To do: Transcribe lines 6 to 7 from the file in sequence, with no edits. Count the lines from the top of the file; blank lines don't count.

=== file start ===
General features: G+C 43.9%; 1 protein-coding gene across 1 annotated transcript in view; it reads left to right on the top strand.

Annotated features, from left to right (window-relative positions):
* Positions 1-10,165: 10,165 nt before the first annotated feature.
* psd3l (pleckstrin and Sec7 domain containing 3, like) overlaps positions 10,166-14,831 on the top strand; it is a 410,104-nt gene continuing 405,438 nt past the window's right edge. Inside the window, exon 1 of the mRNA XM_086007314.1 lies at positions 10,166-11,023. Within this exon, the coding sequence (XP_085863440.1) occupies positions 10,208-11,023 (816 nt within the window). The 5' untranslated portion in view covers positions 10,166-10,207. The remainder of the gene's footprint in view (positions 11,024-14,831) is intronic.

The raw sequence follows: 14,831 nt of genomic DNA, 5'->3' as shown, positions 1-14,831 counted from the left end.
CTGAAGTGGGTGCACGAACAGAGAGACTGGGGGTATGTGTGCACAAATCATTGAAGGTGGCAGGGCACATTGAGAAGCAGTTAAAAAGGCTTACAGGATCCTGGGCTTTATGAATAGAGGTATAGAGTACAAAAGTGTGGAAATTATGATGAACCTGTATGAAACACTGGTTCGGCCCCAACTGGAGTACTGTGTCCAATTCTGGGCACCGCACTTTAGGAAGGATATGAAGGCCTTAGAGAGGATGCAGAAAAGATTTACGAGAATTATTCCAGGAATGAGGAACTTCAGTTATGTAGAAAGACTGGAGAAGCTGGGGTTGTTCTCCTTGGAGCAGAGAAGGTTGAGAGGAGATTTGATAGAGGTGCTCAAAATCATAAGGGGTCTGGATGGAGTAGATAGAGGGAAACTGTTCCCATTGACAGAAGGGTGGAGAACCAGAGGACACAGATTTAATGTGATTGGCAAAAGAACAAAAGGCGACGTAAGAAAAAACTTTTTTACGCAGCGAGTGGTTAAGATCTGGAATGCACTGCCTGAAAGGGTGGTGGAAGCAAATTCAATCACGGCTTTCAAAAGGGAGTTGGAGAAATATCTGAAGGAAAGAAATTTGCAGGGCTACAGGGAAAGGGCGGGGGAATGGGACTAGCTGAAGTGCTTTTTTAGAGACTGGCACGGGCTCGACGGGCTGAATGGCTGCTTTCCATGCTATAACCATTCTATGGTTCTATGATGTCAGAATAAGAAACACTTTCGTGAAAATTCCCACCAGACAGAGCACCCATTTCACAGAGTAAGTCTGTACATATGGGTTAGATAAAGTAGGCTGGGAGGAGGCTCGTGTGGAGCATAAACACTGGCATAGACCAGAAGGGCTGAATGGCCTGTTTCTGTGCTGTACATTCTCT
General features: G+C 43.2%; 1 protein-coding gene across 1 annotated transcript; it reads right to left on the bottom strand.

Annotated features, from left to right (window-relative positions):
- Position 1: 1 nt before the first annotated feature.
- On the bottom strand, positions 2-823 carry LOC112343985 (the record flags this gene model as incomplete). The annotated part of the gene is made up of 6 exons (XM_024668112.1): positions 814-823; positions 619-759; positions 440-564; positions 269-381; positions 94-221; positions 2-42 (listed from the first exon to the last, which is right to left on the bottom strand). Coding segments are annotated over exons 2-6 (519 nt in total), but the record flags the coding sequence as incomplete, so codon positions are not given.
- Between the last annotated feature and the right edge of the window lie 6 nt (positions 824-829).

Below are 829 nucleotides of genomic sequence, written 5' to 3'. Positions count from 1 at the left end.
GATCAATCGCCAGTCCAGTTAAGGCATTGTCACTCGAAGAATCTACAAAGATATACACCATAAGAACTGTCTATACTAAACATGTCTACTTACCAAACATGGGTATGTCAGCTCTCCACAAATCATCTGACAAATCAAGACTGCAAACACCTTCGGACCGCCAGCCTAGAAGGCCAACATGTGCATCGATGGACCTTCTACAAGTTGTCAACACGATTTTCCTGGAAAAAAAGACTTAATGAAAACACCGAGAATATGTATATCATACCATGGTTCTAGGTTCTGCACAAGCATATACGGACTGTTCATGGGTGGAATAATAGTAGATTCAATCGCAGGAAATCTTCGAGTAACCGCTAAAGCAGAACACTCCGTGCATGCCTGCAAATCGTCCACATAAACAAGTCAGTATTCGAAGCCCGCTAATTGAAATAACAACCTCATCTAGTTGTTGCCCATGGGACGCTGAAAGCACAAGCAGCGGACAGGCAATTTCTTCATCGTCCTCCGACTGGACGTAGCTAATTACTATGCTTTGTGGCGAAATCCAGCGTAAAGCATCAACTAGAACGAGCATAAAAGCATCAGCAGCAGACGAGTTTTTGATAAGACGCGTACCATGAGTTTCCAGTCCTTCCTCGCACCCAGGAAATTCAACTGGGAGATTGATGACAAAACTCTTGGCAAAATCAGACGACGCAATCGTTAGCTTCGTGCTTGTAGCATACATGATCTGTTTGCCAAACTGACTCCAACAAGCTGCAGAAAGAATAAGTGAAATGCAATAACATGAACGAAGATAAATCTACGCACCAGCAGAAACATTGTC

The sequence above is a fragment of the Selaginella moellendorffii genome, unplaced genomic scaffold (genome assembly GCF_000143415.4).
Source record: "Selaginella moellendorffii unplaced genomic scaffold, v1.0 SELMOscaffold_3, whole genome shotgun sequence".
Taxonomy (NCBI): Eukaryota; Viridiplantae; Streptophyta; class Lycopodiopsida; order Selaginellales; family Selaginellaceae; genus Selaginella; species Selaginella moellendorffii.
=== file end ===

CTGAAGTGGGTGCACGAACAGAGAGACTGGGGGTATGTGTGCACAAATCATTGAAGGTGGCAGGGCACATTGAGAAGCAGTTAAAAAGGCTTACAGGATCCTGGGCTTTATGAATAGAGGTATAGAGTACAAAAGTGTGGAAATTATGATGAACCTGTATGAAACACTGGTTCGGCCCCAACTGGAGTACTGTGTCCAATTCTGGGCACCGCACTTTAGGAAGGATATGAAGGCCTTAGAGAGGATGCAGAAAAGATTTACGAGAATTATTCCAGGAATGAGGAACTTCAGTTATGTAGAAAGACTGGAGAAGCTGGGGTTGTTCTCCTTGGAGCAGAGAAGGTTGAGAGGAGATTTGATAGAGGTGCTCAAAATCATAAGGGGTCTGGATGGAGTAGATAGAGGGAAACTGTTCCCATTGACAGAAGGGTGGAGAACCAGAGGACACAGATTTAATGTGATTGGCAAAAGAACAAAAGGCGACGTAAGAAAAAACTTTTTTACGCAGCGAGTGGTTAAGATCTGGAATGCACTGCCTGAAAGGGTGGTGGAAGCAAATTCAATCACGGCTTTCAAAAGGGAGTTGGAGAAATATCTGAAGGAAAGAAATTTGCAGGGCTACAGGGAAAGGGCGGGGGAATGGGACTAGCTGAAGTGCTTTTTTAGAGACTGGCACGGGCTCGACGGGCTGAATGGCTGCTTTCCATGCTATAACCATTCTATGGTTCTATGATGTCAGAATAAGAAACACTTTCGTGAAAATTCCCACCAGACAGAGCACCCATTTCACAGAGTAAGTCTGTACATATGGGTTAGATAAAGTAGGCTGGGAGGAGGCTCGTGTGGAGCATAAACACTGGCATAGACCAGAAGGGCTGAATGGCCTGTTTCTGTGCTGTACATTCTCT
General features: G+C 43.2%; 1 protein-coding gene across 1 annotated transcript; it reads right to left on the bottom strand.